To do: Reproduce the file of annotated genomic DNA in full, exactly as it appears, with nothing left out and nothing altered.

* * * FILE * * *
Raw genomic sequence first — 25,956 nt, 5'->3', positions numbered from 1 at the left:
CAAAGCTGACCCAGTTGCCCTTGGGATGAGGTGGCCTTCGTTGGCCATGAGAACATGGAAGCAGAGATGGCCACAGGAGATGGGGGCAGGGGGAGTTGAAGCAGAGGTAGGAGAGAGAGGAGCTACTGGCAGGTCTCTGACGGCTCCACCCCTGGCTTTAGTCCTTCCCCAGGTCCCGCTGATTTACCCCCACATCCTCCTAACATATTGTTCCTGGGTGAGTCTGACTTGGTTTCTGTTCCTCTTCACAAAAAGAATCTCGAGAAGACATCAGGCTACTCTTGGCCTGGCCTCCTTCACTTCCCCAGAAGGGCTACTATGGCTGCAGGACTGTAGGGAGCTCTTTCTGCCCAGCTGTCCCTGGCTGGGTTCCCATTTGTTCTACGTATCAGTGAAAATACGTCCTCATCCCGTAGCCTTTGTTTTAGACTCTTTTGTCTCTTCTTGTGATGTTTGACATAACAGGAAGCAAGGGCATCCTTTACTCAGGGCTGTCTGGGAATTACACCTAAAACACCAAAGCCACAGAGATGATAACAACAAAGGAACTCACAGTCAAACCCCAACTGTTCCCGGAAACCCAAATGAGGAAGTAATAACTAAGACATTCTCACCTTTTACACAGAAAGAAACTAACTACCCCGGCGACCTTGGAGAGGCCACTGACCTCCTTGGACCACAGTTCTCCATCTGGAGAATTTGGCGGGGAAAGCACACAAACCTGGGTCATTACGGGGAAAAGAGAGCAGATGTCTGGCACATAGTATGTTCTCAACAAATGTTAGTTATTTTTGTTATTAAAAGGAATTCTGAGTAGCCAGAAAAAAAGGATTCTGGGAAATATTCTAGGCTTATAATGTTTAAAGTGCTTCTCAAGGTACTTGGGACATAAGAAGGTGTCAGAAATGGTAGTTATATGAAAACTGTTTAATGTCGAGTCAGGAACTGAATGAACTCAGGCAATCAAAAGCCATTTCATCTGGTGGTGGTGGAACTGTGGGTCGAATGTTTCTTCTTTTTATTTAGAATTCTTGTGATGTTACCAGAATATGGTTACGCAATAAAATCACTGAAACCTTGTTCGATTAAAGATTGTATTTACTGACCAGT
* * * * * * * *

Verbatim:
Raw genomic sequence first — 25,956 nt, 5'->3', positions numbered from 1 at the left:
CAAAGCTGACCCAGTTGCCCTTGGGATGAGGTGGCCTTCGTTGGCCATGAGAACATGGAAGCAGAGATGGCCACAGGAGATGGGGGCAGGGGGAGTTGAAGCAGAGGTAGGAGAGAGAGGAGCTACTGGCAGGTCTCTGACGGCTCCACCCCTGGCTTTAGTCCTTCCCCAGGTCCCGCTGATTTACCCCCACATCCTCCTAACATATTGTTCCTGGGTGAGTCTGACTTGGTTTCTGTTCCTCTTCACAAAAAGAATCTCGAGAAGACATCAGGCTACTCTTGGCCTGGCCTCCTTCACTTCCCCAGAAGGGCTACTATGGCTGCAGGACTGTAGGGAGCTCTTTCTGCCCAGCTGTCCCTGGCTGGGTTCCCATTTGTTCTACGTATCAGTGAAAATACGTCCTCATCCCGTAGCCTTTGTTTTAGACTCTTTTGTCTCTTCTTGTGATGTTTGACATAACAGGAAGCAAGGGCATCCTTTACTCAGGGCTGTCTGGGAATTACACCTAAAACACCAAAGCCACAGAGATGATAACAACAAAGGAACTCACAGTCAAACCCCAACTGTTCCCGGAAACCCAAATGAGGAAGTAATAACTAAGACATTCTCACCTTTTACACAGAAAGAAACTAACTACCCCGGCGACCTTGGAGAGGCCACTGACCTCCTTGGACCACAGTTCTCCATCTGGAGAATTTGGCGGGGAAAGCACACAAACCTGGGTCATTACGGGGAAAAGAGAGCAGATGTCTGGCACATAGTATGTTCTCAACAAATGTTAGTTATTTTTGTTATTAAAAGGAATTCTGAGTAGCCAGAAAAAAAGGATTCTGGGAAATATTCTAGGCTTATAATGTTTAAAGTGCTTCTCAAGGTACTTGGGACATAAGAAGGTGTCAGAAATGGTAGTTATATGAAAACTGTTTAATGTCGAGTCAGGAACTGAATGAACTCAGGCAATCAAAAGCCATTTCATCTGGTGGTGGTGGAACTGTGGGTCGAATGTTTCTTCTTTTTATTTAGAATTCTTGTGATGTTACCAGAATATGGTTACGCAATAAAATCACTGAAACCTTGTTCGATTAAAGATTGTATTTACTGACCAGT